The major objective of
this study is to examine women and their access to university education in
Nigeria: trends, barriers and enhancement strategies.
Other specific objectives include:
1.To investigate the current rate at which women have access to education
2.To examine the significant relationship between women education and
3.To discover the consequences of women’s lack of access to education in
4.To examine how to expand access to women’s university education in
The following research questions are generated to guide this study:
1. What is the current rate at which women have access
to education in Nigeria?
2. What is the significant relationship between women
education and Nigeria’s GDP?
3. What are the consequences of women’s lack of access
to education in Nigeria?
4. How should access to women’s university education in
Nigeria be expanded?
H0: There is no significant relationship between
women education and Nigeria’s GDP.
H1: There is a significant relationship between
women education and Nigeria’s GDP.
OF THE STUDY
This study is meant to inform, educate, sensitize and enlighten the
general public, university administrators, non-governmental organizations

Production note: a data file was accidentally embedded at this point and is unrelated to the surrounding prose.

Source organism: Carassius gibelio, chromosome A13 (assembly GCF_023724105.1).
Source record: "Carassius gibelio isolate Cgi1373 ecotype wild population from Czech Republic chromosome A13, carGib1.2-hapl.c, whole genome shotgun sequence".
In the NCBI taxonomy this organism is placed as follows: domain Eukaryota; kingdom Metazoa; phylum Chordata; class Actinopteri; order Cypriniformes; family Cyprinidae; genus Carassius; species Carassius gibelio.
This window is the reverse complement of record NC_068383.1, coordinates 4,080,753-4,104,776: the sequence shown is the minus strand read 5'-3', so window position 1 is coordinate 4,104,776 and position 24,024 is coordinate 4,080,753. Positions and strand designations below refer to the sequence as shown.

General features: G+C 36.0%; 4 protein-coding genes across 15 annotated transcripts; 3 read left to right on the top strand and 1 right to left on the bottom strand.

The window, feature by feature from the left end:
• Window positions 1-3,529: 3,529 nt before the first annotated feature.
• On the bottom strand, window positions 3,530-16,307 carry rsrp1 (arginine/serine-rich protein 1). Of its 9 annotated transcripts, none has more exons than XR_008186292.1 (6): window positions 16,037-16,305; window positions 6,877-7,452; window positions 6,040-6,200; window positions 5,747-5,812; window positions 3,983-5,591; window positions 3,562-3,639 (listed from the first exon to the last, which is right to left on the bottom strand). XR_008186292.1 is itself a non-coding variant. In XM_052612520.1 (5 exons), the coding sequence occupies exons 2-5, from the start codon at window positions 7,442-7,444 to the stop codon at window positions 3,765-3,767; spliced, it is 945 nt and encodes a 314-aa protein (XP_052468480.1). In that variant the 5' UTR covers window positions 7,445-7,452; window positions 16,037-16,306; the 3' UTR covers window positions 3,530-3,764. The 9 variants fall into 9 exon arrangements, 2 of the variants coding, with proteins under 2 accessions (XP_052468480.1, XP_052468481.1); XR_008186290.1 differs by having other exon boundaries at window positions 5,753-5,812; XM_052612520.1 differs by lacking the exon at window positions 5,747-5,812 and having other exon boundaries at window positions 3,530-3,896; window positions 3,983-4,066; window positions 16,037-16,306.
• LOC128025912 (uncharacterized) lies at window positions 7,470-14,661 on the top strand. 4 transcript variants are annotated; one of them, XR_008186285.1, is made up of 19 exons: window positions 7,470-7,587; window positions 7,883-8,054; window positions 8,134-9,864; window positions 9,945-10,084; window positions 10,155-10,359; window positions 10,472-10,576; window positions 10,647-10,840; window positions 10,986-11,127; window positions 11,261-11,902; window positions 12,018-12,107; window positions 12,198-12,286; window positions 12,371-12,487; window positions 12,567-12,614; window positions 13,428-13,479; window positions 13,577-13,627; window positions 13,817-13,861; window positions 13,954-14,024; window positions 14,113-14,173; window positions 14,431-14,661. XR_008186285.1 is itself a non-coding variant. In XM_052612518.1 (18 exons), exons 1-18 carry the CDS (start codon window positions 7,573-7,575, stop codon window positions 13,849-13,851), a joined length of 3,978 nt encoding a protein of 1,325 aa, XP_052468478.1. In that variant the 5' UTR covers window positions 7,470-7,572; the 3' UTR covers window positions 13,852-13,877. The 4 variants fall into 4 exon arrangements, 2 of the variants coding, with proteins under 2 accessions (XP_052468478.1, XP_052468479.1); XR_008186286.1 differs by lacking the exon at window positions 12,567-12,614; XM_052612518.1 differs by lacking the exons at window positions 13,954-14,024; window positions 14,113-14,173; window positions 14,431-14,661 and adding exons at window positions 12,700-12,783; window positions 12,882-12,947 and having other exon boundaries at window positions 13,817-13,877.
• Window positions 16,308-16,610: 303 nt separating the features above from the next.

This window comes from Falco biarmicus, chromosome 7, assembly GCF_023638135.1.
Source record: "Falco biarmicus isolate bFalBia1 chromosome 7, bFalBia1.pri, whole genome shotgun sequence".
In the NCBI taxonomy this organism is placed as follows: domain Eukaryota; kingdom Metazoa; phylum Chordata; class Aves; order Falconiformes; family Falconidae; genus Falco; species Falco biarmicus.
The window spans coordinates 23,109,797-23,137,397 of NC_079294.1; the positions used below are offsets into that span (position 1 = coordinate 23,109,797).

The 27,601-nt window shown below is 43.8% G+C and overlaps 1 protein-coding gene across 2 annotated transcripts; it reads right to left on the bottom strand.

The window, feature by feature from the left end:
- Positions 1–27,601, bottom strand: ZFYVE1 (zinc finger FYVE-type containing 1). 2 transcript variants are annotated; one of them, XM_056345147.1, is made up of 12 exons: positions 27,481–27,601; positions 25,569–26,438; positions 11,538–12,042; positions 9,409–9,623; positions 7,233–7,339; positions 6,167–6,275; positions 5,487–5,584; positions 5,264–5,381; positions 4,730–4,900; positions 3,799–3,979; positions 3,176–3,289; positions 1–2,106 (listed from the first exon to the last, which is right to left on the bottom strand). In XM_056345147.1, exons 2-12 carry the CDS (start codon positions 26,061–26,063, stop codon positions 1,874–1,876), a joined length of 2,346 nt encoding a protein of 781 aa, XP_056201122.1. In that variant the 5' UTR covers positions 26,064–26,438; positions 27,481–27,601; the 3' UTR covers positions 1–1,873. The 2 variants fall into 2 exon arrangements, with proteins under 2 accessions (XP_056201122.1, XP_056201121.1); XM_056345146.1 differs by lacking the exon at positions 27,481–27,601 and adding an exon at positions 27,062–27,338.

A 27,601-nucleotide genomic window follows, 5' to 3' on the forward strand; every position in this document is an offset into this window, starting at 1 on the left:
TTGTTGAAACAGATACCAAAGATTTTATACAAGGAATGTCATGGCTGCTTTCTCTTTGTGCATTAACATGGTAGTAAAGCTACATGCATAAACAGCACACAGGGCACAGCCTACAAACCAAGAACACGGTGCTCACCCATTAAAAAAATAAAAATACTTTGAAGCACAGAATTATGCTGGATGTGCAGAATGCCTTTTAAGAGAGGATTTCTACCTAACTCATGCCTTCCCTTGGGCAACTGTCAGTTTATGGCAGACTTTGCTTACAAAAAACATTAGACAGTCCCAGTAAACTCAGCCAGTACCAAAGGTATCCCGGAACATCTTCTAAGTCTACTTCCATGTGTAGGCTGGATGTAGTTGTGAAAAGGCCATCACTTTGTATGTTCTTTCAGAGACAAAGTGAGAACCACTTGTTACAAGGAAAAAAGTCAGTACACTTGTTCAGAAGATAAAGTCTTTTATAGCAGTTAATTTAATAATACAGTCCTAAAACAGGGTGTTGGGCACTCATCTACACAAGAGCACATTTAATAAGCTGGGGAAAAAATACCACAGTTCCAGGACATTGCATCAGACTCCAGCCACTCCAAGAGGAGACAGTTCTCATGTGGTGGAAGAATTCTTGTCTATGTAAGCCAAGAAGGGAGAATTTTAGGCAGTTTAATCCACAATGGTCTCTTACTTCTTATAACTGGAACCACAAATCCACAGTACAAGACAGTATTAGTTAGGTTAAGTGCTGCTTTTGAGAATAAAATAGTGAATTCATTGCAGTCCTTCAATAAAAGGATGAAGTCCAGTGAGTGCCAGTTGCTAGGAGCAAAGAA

(NGOs) and government on women and their access to education.
It is meant to educate the general public that they should debunk the
notion that females should not be granted education. It is a wrong notion and
should be dealt with, even as according to UNESCO, everyone has a right to
education not minding their race, sex or any distinctions, economic or social
University administrators have a role to play in giving women access to
education. They are supposed to give admissions to students to the desired
departments of their choice based on merit and not other factors.
Also, NGOs and the government have serious roles to play in promoting
women access to education. They need to embark on policies and programmes that
will help in achieving this.
This study will be of immense benefit to other researchers who intend to
know more on this topic and can also be used by non-researchers to build more
on their work. This study contributes to knowledge and could serve as a guide
for other work or study.
OF THE STUDY/LIMITATIONS OF THE STUDY
This study is restricted to women and their access to university
education in Nigeria: trends, barriers and enhancement strategies.
Insufficient fund tends to impede the efficiency of the researcher in sourcing
for the relevant materials, literature or information and in the process of
data collection (internet, questionnaire and interview).
Time constraint- The
researcher will simultaneously engage in this study with other academic work.
This consequently will cut down on the time devoted for the research work.
ACCESS: In education, the term access
typically refers to the ways in which educational institutions and policies
ensure—or at least strive to ensure—that students have equal and equitable